<p>I AM ANGRY that in “Winona Among the Grown-ups” (November, 1992) Michael Hirschorn referred to Winona Ryder as “a fabulous babe” and “cool chick.” With these stereotypes and negative labels, and by focusing on Ms. Ryder’s “frail slimness” rather than on the accomplishments of her career, he did a disservice to both her and your readers.</p>
<p>THIS MONTH, as we begin to celebrate the magazine’s sixtieth anniversary, we say farewell to one Esquire logo and welcome another. Our previous logo—a Rubenesque little number that, according to Esquire design consultant Roger Black, “was beginning to resemble the old chrome on a Rambler”—was introduced in 1980.</p>
The secret of staying young is to live honestly, eat slowly, and lie about your age.
NOW THAT THERE'S a relatively young president in the White House, the future looks shiny, even promising. Yet at the same time an uneasiness lingers because Bill Clinton is more or less our age (i. e., not a real grownup, or at least not old), and we know what we are like.
AT FIRST, they didn’t let Charlie Rose use the table, the nicked and grainy round table that is the center of his television show. Tables, industry wisdom held, inhibit conversation. But after three weeks of couches, Rose got his way. He shopped the Village and SoHo, even tried to buy an Arts and Crafts specimen off Jann Wenner, before he found a properly sturdy and shopworn model.
<p>In the beginning, God created Butter. God saw that it was bad, and God said, “Let there be Lite.” God called upon the food scientists to create a polyunsaturated spread in Butter’s own image. God called the spread Margarine.</p>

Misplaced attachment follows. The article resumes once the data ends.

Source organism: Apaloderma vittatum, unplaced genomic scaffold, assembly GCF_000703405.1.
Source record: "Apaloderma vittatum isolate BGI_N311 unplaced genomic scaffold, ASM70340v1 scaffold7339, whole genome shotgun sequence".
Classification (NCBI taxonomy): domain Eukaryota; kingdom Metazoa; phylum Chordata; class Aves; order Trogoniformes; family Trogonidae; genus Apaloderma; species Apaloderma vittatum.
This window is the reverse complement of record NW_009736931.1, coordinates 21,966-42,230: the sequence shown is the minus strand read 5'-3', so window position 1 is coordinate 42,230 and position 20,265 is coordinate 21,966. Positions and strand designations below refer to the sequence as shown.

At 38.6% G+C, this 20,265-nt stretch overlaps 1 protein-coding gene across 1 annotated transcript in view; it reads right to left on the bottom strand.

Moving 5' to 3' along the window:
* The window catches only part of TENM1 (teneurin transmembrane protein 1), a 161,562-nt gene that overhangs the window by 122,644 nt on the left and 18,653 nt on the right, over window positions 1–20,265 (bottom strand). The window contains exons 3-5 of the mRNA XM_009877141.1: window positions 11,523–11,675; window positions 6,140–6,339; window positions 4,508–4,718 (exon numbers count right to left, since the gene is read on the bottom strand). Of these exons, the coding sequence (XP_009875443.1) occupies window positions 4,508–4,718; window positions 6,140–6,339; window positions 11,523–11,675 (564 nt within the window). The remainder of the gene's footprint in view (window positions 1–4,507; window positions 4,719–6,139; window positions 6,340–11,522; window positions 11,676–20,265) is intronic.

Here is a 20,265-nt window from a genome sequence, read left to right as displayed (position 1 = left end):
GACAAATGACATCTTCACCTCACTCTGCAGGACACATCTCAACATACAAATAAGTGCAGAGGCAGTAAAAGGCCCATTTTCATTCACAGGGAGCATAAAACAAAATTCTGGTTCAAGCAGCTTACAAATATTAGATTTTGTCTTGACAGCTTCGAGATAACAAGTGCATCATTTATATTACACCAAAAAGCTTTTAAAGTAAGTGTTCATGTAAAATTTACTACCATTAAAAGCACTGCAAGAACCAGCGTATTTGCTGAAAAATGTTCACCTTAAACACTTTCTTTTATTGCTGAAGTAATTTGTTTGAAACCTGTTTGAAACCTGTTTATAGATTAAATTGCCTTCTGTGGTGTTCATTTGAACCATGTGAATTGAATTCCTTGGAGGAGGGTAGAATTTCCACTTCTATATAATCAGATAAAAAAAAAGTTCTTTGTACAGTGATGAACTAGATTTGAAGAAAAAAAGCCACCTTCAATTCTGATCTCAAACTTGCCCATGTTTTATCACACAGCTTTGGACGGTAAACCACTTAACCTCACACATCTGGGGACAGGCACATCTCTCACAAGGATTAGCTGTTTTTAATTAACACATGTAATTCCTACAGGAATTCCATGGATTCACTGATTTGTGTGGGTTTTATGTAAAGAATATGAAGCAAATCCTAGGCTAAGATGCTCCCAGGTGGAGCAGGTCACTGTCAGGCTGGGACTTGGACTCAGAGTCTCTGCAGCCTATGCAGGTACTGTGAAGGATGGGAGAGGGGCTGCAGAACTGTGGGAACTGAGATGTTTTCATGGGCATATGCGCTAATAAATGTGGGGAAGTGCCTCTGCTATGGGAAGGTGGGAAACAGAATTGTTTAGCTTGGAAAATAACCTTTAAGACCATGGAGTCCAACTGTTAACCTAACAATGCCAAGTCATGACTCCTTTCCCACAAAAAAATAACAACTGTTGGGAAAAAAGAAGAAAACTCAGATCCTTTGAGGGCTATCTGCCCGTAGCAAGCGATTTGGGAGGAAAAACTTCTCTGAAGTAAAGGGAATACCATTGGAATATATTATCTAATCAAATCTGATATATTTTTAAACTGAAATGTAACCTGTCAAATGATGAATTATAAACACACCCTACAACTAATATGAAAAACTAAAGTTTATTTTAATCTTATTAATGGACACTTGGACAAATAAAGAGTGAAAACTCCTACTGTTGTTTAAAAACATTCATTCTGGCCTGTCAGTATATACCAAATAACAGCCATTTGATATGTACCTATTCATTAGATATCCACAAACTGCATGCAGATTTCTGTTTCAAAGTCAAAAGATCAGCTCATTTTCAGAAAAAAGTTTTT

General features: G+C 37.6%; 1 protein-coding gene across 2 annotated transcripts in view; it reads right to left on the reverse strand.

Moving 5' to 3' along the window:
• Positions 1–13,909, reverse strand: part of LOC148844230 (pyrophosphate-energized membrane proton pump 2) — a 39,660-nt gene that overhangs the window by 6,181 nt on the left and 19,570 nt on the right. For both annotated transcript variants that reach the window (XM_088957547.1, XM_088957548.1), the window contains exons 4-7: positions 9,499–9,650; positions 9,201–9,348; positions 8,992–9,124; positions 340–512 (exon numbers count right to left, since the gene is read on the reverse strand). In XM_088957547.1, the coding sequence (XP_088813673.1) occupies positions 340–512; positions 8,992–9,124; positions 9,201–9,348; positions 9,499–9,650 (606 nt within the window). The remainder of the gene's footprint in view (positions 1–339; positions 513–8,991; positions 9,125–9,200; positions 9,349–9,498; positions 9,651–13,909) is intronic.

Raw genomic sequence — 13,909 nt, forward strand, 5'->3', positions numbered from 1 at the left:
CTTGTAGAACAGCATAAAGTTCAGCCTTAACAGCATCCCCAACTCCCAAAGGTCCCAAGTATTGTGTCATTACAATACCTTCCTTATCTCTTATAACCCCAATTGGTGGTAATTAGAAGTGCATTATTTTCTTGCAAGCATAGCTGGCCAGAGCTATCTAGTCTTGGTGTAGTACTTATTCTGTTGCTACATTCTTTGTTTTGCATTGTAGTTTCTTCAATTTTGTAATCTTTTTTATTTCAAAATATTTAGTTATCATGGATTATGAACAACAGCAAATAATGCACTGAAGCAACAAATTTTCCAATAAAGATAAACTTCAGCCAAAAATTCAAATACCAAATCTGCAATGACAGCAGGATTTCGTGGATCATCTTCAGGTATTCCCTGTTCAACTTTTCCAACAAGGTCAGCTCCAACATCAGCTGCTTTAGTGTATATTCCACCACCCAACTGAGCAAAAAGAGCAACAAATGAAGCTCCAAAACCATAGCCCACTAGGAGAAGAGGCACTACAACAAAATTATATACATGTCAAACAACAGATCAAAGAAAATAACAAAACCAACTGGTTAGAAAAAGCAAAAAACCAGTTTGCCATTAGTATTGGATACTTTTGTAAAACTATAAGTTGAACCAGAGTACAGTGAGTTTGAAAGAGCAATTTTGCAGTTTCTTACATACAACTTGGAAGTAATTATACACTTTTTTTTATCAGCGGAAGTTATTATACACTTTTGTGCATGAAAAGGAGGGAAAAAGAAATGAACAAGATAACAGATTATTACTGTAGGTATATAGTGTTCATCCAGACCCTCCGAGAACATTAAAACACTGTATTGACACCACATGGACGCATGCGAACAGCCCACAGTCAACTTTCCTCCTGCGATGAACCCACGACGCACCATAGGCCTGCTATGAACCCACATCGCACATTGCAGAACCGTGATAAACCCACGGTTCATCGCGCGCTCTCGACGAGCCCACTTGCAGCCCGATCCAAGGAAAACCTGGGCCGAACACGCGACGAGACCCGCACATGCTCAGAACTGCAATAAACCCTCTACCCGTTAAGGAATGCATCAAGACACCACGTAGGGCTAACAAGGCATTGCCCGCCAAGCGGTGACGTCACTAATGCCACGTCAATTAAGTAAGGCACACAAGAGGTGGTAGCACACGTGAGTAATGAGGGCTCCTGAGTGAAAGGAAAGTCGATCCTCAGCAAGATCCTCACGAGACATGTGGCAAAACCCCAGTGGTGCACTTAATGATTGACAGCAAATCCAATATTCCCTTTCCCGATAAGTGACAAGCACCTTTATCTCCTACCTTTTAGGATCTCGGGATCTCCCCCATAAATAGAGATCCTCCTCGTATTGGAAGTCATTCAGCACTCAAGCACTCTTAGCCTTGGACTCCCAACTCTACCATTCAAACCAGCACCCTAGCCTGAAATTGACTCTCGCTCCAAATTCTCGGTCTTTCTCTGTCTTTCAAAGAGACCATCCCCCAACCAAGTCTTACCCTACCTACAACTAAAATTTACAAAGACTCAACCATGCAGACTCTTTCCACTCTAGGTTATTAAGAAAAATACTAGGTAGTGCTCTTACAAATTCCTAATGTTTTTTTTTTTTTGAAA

<p>SHORTLY AFTER THE DEFEAT of Michael Dukakis in 1988, the former Democratic party boss Robert Strauss looked back on three consecutive presidential losses and saw a distressing pattern: Jimmy Carter had been too gentle, Walter Mondale had been too bland, and Dukakis had been too passive.</p>
<p>A NEW COMPANY, Ecosport, has come out with a line of underwear (brief, boxer, long-winter) and T-shirts so naturally wholesome you could add milk and have them for breakfast. The cotton comes in God’s own two colors—white and brown. It’s organically grown (no pesticides) and then washed with a citron scour (no bleach).</p>
<p>TWO THINGS you should know about the winter air in Santa Fe (elevation 6,950 feet): There’s not much of it, and what there is has the sweet smell of meats cooked over piñon and mesquite. By the time you catch your breath, you’ll be ravenous. Not so long ago, Santa Fe’s dining scene was part burritos and margaritas, part dreary Continental cuisine.</p>
<p>THE SPIRAL is the shape that hypnotizes, and it has hypnotized the design world. Spirals are showing up in art and in artifact, in clothing, furniture, and graphics. This ancient shape suddenly seems to be the design of the times— a comment on some current state of affairs.</p>
<p>THE PLACE: Seattle, Washington, storied home of grunge rock and the espresso cart, where one is rarely more than fifteen minutes from a body of water. To wit: Lake Union, one mile north of the central business district and keeper of one of the region’s most enduring traditions—the floating home.</p>